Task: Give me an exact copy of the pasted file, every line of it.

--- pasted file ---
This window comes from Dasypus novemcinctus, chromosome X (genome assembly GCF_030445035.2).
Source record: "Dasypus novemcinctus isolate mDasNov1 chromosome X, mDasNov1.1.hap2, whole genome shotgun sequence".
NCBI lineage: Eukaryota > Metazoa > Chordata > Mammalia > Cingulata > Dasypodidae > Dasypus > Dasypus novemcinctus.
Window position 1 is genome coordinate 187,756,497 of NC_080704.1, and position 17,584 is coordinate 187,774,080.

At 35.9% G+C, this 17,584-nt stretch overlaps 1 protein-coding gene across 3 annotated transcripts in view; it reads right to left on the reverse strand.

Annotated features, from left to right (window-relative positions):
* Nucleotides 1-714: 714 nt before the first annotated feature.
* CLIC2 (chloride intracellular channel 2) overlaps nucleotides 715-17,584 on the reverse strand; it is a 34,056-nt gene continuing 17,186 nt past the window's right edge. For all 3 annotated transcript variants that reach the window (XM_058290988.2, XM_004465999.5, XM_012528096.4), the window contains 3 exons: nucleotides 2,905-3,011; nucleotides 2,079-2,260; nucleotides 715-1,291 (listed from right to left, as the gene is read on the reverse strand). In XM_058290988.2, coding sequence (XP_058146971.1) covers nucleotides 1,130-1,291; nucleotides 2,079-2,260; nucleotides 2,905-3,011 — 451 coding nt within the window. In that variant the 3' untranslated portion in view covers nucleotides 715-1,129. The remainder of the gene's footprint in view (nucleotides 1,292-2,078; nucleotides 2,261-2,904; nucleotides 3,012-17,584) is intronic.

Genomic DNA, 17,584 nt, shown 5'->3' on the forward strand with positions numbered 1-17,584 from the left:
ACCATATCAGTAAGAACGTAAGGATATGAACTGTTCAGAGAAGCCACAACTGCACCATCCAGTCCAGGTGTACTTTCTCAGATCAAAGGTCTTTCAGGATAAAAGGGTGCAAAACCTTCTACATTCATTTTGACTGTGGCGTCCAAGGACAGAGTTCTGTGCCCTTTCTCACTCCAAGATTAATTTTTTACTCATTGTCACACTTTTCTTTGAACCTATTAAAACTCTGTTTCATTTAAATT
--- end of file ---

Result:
This window comes from Dasypus novemcinctus, chromosome X (genome assembly GCF_030445035.2).
Source record: "Dasypus novemcinctus isolate mDasNov1 chromosome X, mDasNov1.1.hap2, whole genome shotgun sequence".
NCBI lineage: Eukaryota > Metazoa > Chordata > Mammalia > Cingulata > Dasypodidae > Dasypus > Dasypus novemcinctus.
Window position 1 is genome coordinate 187,756,497 of NC_080704.1, and position 17,584 is coordinate 187,774,080.

At 35.9% G+C, this 17,584-nt stretch overlaps 1 protein-coding gene across 3 annotated transcripts in view; it reads right to left on the reverse strand.

Annotated features, from left to right (window-relative positions):
* Nucleotides 1-714: 714 nt before the first annotated feature.
* CLIC2 (chloride intracellular channel 2) overlaps nucleotides 715-17,584 on the reverse strand; it is a 34,056-nt gene continuing 17,186 nt past the window's right edge. For all 3 annotated transcript variants that reach the window (XM_058290988.2, XM_004465999.5, XM_012528096.4), the window contains 3 exons: nucleotides 2,905-3,011; nucleotides 2,079-2,260; nucleotides 715-1,291 (listed from right to left, as the gene is read on the reverse strand). In XM_058290988.2, coding sequence (XP_058146971.1) covers nucleotides 1,130-1,291; nucleotides 2,079-2,260; nucleotides 2,905-3,011 — 451 coding nt within the window. In that variant the 3' untranslated portion in view covers nucleotides 715-1,129. The remainder of the gene's footprint in view (nucleotides 1,292-2,078; nucleotides 2,261-2,904; nucleotides 3,012-17,584) is intronic.

Genomic DNA, 17,584 nt, shown 5'->3' on the forward strand with positions numbered 1-17,584 from the left:
ACCATATCAGTAAGAACGTAAGGATATGAACTGTTCAGAGAAGCCACAACTGCACCATCCAGTCCAGGTGTACTTTCTCAGATCAAAGGTCTTTCAGGATAAAAGGGTGCAAAACCTTCTACATTCATTTTGACTGTGGCGTCCAAGGACAGAGTTCTGTGCCCTTTCTCACTCCAAGATTAATTTTTTACTCATTGTCACACTTTTCTTTGAACCTATTAAAACTCTGTTTCATTTAAATT